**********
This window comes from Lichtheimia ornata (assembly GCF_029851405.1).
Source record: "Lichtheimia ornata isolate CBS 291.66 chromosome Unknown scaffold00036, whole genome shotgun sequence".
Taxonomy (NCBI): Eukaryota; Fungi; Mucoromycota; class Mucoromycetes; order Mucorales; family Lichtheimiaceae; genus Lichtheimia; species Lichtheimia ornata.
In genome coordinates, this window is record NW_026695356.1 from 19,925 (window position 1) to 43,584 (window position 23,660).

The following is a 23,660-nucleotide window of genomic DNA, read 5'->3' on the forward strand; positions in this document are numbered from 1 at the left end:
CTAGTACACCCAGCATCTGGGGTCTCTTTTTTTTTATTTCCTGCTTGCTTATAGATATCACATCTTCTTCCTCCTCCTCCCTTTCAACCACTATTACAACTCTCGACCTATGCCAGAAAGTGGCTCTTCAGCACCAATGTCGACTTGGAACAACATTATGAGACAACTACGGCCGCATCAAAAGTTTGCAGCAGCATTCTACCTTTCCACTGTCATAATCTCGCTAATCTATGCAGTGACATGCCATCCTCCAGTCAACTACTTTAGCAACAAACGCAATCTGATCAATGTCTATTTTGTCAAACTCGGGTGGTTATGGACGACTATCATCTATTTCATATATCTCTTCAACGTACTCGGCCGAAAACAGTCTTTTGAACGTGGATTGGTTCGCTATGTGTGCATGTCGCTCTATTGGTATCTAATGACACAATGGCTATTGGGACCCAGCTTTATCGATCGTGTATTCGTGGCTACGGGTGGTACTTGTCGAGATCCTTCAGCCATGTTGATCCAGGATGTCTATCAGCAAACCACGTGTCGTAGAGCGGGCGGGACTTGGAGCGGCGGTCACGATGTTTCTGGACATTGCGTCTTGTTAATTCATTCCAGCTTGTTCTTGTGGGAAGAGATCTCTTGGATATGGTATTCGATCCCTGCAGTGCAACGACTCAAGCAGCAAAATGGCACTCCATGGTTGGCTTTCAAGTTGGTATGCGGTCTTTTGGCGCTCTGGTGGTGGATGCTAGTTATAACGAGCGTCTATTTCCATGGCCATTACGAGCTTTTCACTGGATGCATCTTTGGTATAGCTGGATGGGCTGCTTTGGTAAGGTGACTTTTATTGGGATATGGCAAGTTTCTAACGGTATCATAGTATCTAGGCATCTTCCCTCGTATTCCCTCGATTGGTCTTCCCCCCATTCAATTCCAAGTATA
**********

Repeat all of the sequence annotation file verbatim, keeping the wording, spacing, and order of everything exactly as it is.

This window comes from Lichtheimia ornata (assembly GCF_029851405.1).
Source record: "Lichtheimia ornata isolate CBS 291.66 chromosome Unknown scaffold00036, whole genome shotgun sequence".
Taxonomy (NCBI): Eukaryota; Fungi; Mucoromycota; class Mucoromycetes; order Mucorales; family Lichtheimiaceae; genus Lichtheimia; species Lichtheimia ornata.
In genome coordinates, this window is record NW_026695356.1 from 19,925 (window position 1) to 43,584 (window position 23,660).

The following is a 23,660-nucleotide window of genomic DNA, read 5'->3' on the forward strand; positions in this document are numbered from 1 at the left end:
CTAGTACACCCAGCATCTGGGGTCTCTTTTTTTTTATTTCCTGCTTGCTTATAGATATCACATCTTCTTCCTCCTCCTCCCTTTCAACCACTATTACAACTCTCGACCTATGCCAGAAAGTGGCTCTTCAGCACCAATGTCGACTTGGAACAACATTATGAGACAACTACGGCCGCATCAAAAGTTTGCAGCAGCATTCTACCTTTCCACTGTCATAATCTCGCTAATCTATGCAGTGACATGCCATCCTCCAGTCAACTACTTTAGCAACAAACGCAATCTGATCAATGTCTATTTTGTCAAACTCGGGTGGTTATGGACGACTATCATCTATTTCATATATCTCTTCAACGTACTCGGCCGAAAACAGTCTTTTGAACGTGGATTGGTTCGCTATGTGTGCATGTCGCTCTATTGGTATCTAATGACACAATGGCTATTGGGACCCAGCTTTATCGATCGTGTATTCGTGGCTACGGGTGGTACTTGTCGAGATCCTTCAGCCATGTTGATCCAGGATGTCTATCAGCAAACCACGTGTCGTAGAGCGGGCGGGACTTGGAGCGGCGGTCACGATGTTTCTGGACATTGCGTCTTGTTAATTCATTCCAGCTTGTTCTTGTGGGAAGAGATCTCTTGGATATGGTATTCGATCCCTGCAGTGCAACGACTCAAGCAGCAAAATGGCACTCCATGGTTGGCTTTCAAGTTGGTATGCGGTCTTTTGGCGCTCTGGTGGTGGATGCTAGTTATAACGAGCGTCTATTTCCATGGCCATTACGAGCTTTTCACTGGATGCATCTTTGGTATAGCTGGATGGGCTGCTTTGGTAAGGTGACTTTTATTGGGATATGGCAAGTTTCTAACGGTATCATAGTATCTAGGCATCTTCCCTCGTATTCCCTCGATTGGTCTTCCCCCCATTCAATTCCAAGTATA